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|Posted on July 19, 2021 at 6:05 PM|
I keep coming up against this response from clients.....Doing nothing. It is not unusual to have a client come in for treatment after a weekend and report increased soreness. Seeking to find triggers for this increase in symptoms, I ask, "so what did you do yesterday?" Sometimes, " I helped a friend move" or "I played pickle ball"....but more often..."Nothing" is the response.
Hmmm. "What does "nothing" look like?"-is my response.
"Oh, well I was just...
watching TV on the couch...
or playing games on the phone....
or on a zoom calls....
or reading in bed..."
any combination of the above and more.
Then I say..."And what does THAT look like?" Then we get to it.
Couches are hard to rest in well supported-most are too big. They just look comfy. Often the feet do not touch or we slouch back into the cushions. Time on a couch should be limited.
Phone use typically involves leaning over to play games for extended periods of time. This loads the back and neck and places prolonged work on the muscles that support the spine. Postures must be changed frequently and leaning over the device avoided.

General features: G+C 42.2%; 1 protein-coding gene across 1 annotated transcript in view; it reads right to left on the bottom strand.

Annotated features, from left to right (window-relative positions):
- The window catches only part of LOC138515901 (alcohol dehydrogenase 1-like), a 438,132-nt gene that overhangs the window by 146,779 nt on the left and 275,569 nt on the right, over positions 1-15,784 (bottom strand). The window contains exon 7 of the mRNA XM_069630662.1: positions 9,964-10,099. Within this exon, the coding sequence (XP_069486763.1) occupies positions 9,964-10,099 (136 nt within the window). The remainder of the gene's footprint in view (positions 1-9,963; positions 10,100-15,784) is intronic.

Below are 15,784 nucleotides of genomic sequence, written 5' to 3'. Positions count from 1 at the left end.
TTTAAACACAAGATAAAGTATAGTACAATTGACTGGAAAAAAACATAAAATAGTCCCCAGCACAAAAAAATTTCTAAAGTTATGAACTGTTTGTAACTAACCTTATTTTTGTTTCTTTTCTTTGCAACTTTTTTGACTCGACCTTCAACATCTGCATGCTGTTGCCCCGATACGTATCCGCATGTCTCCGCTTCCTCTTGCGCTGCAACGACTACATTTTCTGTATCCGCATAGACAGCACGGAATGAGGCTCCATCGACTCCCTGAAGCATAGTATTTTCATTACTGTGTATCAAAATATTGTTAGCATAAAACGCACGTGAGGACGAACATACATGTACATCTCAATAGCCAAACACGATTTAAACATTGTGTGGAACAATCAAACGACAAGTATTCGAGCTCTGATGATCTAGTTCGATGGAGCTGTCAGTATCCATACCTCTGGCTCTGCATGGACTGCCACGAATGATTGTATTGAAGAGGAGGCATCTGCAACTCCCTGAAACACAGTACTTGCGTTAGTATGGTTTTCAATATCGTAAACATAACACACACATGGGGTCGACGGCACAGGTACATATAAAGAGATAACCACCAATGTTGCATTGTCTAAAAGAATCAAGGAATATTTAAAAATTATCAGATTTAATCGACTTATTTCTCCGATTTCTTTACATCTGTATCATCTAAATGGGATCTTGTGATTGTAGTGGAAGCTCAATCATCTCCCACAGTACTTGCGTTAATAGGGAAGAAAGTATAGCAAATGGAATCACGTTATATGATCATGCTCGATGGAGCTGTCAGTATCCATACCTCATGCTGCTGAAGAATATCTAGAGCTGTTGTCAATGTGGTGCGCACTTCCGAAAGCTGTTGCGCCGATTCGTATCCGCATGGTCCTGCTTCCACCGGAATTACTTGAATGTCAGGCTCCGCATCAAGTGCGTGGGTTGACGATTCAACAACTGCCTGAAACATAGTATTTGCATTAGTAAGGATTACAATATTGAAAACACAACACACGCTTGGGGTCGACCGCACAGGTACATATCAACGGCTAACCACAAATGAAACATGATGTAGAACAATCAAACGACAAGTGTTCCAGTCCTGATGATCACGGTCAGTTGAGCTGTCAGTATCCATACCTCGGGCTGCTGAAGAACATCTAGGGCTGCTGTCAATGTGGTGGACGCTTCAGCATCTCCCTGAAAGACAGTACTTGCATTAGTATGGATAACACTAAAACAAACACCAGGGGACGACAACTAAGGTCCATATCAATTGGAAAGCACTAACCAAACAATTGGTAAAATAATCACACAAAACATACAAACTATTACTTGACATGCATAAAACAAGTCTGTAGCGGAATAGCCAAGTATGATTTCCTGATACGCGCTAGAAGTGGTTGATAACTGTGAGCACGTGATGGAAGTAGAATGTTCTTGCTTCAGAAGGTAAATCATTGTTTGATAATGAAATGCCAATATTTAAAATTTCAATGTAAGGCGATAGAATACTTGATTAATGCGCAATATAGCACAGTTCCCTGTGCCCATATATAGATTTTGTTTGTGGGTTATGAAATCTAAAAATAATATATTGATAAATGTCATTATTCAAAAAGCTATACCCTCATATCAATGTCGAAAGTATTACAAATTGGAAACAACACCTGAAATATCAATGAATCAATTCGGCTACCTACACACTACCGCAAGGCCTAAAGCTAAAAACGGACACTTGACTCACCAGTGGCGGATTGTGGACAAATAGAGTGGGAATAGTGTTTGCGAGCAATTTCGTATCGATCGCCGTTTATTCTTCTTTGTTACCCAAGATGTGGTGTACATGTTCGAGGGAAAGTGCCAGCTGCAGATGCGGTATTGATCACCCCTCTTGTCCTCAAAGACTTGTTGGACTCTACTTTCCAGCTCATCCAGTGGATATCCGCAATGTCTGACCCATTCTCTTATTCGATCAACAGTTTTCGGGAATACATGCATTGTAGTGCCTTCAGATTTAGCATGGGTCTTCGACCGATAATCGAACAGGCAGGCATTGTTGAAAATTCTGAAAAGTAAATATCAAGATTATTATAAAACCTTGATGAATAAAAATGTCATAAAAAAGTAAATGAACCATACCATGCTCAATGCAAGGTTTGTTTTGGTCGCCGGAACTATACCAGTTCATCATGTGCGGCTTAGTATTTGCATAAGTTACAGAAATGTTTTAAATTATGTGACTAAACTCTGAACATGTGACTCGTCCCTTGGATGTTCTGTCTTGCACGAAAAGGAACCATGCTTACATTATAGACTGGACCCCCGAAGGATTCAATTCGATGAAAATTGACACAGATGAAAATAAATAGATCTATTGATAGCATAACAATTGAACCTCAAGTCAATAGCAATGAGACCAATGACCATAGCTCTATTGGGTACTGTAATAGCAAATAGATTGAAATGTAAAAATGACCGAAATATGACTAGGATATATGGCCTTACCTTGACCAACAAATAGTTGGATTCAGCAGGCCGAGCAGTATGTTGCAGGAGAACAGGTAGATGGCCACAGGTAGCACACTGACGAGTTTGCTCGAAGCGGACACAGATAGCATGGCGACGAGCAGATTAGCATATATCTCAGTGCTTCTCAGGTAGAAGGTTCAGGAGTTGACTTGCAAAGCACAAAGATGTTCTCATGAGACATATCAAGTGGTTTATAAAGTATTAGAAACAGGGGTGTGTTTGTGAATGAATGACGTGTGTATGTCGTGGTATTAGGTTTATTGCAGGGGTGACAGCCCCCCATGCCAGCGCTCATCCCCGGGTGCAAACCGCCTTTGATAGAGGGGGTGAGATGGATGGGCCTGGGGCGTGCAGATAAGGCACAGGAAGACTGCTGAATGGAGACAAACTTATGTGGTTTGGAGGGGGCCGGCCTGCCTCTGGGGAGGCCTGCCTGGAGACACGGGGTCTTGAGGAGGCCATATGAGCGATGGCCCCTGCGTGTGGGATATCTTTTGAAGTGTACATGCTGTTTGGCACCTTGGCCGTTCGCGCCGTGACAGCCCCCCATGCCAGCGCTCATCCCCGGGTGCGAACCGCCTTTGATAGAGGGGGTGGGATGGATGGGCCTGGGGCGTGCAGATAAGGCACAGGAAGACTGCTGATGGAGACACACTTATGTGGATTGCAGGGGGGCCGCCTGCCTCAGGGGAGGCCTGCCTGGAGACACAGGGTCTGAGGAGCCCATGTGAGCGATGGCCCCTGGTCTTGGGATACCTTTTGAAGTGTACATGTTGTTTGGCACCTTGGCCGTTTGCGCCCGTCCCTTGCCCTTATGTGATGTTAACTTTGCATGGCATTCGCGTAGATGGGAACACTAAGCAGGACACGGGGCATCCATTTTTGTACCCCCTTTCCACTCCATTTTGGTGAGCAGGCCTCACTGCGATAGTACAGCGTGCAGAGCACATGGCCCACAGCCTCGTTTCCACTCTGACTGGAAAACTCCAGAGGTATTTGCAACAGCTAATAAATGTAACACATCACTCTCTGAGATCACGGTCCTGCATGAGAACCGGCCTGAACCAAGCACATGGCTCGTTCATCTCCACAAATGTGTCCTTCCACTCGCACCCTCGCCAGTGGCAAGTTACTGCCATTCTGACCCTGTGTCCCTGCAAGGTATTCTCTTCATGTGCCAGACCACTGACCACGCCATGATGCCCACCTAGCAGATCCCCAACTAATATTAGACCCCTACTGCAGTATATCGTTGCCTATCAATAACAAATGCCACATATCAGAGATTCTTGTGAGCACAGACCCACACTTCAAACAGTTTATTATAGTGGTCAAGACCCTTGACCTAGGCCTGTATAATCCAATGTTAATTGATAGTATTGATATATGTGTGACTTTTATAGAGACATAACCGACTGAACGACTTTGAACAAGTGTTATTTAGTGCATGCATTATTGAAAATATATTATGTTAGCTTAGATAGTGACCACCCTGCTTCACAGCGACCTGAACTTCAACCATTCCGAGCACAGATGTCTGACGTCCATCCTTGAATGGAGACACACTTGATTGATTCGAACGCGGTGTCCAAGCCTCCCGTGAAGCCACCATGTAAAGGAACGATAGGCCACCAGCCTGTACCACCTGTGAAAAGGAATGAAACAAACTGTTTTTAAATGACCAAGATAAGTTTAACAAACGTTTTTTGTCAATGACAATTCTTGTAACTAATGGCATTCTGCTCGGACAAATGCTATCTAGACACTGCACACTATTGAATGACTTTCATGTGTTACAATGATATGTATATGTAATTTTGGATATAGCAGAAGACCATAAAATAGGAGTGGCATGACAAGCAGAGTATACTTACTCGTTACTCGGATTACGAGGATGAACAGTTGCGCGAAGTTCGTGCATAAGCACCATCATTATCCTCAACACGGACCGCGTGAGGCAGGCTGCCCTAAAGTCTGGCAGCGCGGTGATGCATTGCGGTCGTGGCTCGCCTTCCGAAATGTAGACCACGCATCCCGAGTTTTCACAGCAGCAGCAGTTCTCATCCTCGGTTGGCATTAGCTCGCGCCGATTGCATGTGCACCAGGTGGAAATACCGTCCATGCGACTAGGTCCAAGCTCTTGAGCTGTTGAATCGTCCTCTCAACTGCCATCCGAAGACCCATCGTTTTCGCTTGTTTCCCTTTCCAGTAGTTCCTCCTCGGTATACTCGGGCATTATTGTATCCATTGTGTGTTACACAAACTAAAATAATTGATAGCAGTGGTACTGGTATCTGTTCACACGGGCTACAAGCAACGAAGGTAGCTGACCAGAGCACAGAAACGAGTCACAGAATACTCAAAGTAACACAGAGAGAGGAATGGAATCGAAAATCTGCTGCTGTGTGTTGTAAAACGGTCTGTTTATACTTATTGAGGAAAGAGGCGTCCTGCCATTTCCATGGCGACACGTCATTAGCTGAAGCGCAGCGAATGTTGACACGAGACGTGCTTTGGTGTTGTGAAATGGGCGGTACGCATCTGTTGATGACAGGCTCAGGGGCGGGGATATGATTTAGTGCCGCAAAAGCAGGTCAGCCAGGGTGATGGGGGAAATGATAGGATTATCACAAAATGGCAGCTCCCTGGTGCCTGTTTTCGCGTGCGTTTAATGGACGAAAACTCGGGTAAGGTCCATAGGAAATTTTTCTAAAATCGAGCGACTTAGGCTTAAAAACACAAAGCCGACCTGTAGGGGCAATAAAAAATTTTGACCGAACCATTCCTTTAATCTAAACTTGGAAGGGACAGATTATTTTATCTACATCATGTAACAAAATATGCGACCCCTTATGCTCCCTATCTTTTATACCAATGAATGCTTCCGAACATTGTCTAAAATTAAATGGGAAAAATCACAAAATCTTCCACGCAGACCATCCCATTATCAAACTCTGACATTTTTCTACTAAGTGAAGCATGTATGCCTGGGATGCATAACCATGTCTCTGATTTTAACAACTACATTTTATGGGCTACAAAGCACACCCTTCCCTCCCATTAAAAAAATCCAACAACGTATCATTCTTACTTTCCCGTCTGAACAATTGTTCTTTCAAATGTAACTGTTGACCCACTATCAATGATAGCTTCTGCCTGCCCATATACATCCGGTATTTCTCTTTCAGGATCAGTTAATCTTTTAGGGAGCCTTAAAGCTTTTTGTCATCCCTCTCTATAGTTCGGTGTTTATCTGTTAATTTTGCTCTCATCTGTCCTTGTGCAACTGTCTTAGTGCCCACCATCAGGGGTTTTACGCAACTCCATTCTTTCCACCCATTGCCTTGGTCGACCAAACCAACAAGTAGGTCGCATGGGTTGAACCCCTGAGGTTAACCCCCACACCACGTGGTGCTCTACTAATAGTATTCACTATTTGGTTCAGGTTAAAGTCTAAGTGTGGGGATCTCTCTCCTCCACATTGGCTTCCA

Zoom calls are seated and often posture is adapted to the computer and and to get our best camera angle-not always the most sustainable posture.
Reading in bed typically involves a flexed, semi-reclined posture that is compressive and so very hard on the neck and back.
No big trauma like a fall or a twist has occurred but trauma from prolonged, poor positioning.
These activities are all static. When we doing nothing-the body is still working to maintain posture and promote functions like breathing, bloodflow, digestion to name just few.
Even with the best posture, it is important to change position every 20-30 minutes. This practice allows improved blood flow to areas of pressure, increased joint nutrition as the synovial fluid is encouraged by movement to shift around in the joints bathing the surfaces, and reduced muscle load by change of position.
In addition, since these "doing nothing" activities are relaxed activities, good alignment may be less of a priority. Depending on the activity and on the body, an individual may get a pang of warning...nor not. The strain and its response may not be noted until later.
My best advice is to be aware and proactive. Set up your "doing nothing" time for succes.
Seek to provide a place where you can achieve good alignment and support.
Just as important-get up often-even as much as every 20-30 minutes.